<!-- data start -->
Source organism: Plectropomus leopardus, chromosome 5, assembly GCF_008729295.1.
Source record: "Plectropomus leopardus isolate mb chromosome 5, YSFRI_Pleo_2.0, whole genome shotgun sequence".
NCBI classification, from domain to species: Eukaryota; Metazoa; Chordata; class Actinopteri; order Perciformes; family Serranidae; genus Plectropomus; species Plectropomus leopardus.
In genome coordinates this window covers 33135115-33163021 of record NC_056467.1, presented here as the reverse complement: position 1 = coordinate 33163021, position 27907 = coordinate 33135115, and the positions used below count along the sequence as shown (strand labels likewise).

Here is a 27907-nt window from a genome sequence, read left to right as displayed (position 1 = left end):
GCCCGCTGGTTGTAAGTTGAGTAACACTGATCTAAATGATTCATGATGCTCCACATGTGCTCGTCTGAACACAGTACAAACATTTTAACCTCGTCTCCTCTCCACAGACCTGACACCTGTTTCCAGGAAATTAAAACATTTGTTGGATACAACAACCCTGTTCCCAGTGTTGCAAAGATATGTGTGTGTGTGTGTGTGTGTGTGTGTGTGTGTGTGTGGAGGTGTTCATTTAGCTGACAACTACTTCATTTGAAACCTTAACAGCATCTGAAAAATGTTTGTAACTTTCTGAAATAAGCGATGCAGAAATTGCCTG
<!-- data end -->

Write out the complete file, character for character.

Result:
Source organism: Plectropomus leopardus, chromosome 5, assembly GCF_008729295.1.
Source record: "Plectropomus leopardus isolate mb chromosome 5, YSFRI_Pleo_2.0, whole genome shotgun sequence".
NCBI classification, from domain to species: Eukaryota; Metazoa; Chordata; class Actinopteri; order Perciformes; family Serranidae; genus Plectropomus; species Plectropomus leopardus.
In genome coordinates this window covers 33135115-33163021 of record NC_056467.1, presented here as the reverse complement: position 1 = coordinate 33163021, position 27907 = coordinate 33135115, and the positions used below count along the sequence as shown (strand labels likewise).

Here is a 27907-nt window from a genome sequence, read left to right as displayed (position 1 = left end):
GCCCGCTGGTTGTAAGTTGAGTAACACTGATCTAAATGATTCATGATGCTCCACATGTGCTCGTCTGAACACAGTACAAACATTTTAACCTCGTCTCCTCTCCACAGACCTGACACCTGTTTCCAGGAAATTAAAACATTTGTTGGATACAACAACCCTGTTCCCAGTGTTGCAAAGATATGTGTGTGTGTGTGTGTGTGTGTGTGTGTGTGTGTGTGGAGGTGTTCATTTAGCTGACAACTACTTCATTTGAAACCTTAACAGCATCTGAAAAATGTTTGTAACTTTCTGAAATAAGCGATGCAGAAATTGCCTG